Saints Book Club Ch. 4

Chapter 4 of Saints has it all: buried treasure and golden plates, action and romance.

Joseph’s work in assisting with treasure seeking has been the subject of much controversy. This chapter smartly positions that employment in the context of Joseph meeting and courting Emma Hale. Whether Joseph was right to use his talents in pursuit of treasure seeking or not, God used his experience to put him where he needed to be to meet Emma.

I like how the chapter describes the romance between Emma and Joseph. You can see what each found so attractive in the other. Emma had grown up in relative wealth and privilege and I suspect that Joseph seemed so different. He was rugged and rough. He had a natural charm and was gregarious and humorous. Emma likely offered Joseph a sense of refinement and class that attracted him.

It was no surprise that Issac Hale did not approve of their relationship and marriage. Joseph was a poor hired laborer whose family had little property and little standing. Joseph must have appeared uneducated and superstitious. And the rumors of gold plates and angels would frighten any would be father in law.

Amidst this courtship, Joseph is charged with fraud for his work with Josiah Stowell. The charges are dismissed after Josiah testifies on his behalf. But I can’t imagine that those charges helped Joseph’s relationship with Isaac Hale.

When Joseph visits the Hill Cumorah again, he is warned that he is still using his skills to pursue financial gain and that he must quit working with money diggers. He is told that if he does not change his ways, he will not have another chance. This makes me wonder if there are moments in our lives where God gives us a similar warning and where we have to either step up and change of lose out on precious spiritual opportunities?

As a result of his experience, Joseph also receives revelation that Emma must come with him when he goes to get the plates. But that revelation does not help with the courtship which does not go well.

And yet, Emma makes the courageous, seemingly impulsive choice to marry Joseph and go live with Joseph’s parents. I really admire Emma’s strength and willingness to defy her parents and her social standing to follow her heart and the spirit.

Despite the earlier chastisement, Joseph is given yet another warning. He is told that he has “been negligent” and that the time was coming soon where he had to get ready to fulfill God’s commandments. I love how this story teaches us about God’s ongoing patience and willingness to continue to give us chance after chance.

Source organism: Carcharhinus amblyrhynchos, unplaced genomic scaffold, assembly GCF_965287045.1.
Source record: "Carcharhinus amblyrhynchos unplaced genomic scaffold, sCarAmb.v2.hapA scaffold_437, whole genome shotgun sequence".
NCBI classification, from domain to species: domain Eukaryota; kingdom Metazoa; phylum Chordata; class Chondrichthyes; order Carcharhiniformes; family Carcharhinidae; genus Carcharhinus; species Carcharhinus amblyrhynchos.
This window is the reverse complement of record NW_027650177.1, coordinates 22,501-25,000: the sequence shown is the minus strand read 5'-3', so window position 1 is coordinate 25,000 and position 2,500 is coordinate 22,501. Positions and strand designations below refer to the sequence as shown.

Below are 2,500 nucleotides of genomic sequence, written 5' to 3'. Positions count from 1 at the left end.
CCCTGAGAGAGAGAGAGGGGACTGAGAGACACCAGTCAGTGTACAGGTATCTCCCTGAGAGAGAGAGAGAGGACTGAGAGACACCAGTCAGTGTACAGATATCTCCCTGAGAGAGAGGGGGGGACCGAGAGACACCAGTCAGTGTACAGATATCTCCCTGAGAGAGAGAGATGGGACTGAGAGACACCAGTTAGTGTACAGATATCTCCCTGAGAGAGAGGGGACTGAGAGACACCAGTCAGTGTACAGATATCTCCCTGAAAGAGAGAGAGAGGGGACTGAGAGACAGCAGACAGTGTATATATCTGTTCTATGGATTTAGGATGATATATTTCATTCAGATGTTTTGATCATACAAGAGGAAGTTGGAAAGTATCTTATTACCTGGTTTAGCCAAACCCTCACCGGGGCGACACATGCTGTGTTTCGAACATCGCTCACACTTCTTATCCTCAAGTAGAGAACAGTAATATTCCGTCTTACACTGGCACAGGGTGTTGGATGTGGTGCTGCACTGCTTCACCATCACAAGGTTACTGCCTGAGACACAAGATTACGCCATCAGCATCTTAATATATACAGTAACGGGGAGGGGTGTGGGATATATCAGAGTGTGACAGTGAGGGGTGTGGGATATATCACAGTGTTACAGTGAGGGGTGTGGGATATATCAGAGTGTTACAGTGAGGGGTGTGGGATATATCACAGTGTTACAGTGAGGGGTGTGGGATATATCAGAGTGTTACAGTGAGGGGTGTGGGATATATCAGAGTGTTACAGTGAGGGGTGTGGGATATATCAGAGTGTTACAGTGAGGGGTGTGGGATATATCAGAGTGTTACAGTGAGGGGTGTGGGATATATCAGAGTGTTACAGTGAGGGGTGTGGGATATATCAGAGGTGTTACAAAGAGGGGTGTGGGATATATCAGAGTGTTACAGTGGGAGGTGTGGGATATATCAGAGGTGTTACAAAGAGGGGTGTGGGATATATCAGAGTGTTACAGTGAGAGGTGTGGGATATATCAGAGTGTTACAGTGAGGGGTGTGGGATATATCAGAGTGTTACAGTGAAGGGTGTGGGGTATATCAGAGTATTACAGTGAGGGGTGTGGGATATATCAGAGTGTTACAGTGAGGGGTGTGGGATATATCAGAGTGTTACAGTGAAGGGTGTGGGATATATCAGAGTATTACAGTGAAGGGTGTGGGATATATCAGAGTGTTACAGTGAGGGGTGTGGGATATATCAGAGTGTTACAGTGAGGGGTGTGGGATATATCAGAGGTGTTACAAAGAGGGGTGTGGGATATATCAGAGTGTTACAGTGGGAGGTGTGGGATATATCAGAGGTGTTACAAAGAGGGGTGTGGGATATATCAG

This chapter also shows some of Joseph’s sense of humor. After he got the plates, he pretended to be forlorn and downcast to surprise Joseph Knight with the news that he got the plates:

But when he joined the others in the house, he made a sad face and ate his breakfast in silence. After he finished, he leaned his head forlornly on his hand. “I am disappointed,” he said to Joseph Knight.

“Well,” the older man said, “I am sorry.”

“I am greatly disappointed,” Joseph repeated, his expression changing to a smile. “It is ten times better than I expected!”

The chapter also once again shows Emma’s ingenuity and passion. At one point when she learns of a threat to take the plates, Emma rides for over an hour to warn Joseph. Her efforts help keep the plates safe. Emma’s critical role has been underappreciated and I am grateful that Saints shows more of her perspective here.

Fasting from Modernity

For the past ten days, many of us have enjoyed a “fast” from social media “and from any other media that bring negative and impure thoughts to [the] mind.” 1

We often think of fasting as depriving ourselves. But when we talk of negative media, we were actually freeing ourselves to focus on the better things rather than the distractions provided by negative or frivolous media. Instead of filling the cornucopia of our life’s hours with negative and harmful distractions, we were able to focus on quieter and often more fulfilling things.

In the first hours/days, I would grab my cell phone, then realizing that I’d uninstalled the app(s) that previously absorbed far too many minutes (hours) of my life. After checking e-mail and finding little of interest, I’d often open the Gospel Library app and start reading the Book of Mormon. On impulse I filled a Saturday with commuting to the temple I hadn’t visited since my local temple closed for renovations. Rather than turning on the radio, I “turned on” the narration for the Book of Mormon.

I feel like a person who has left an evening city of noise and lights to enjoy the quiet nature songs in a field bathed in starlight.

I’ve had a chance to get around to things I’ve been wanting to do. Somehow my distracted self never had the time.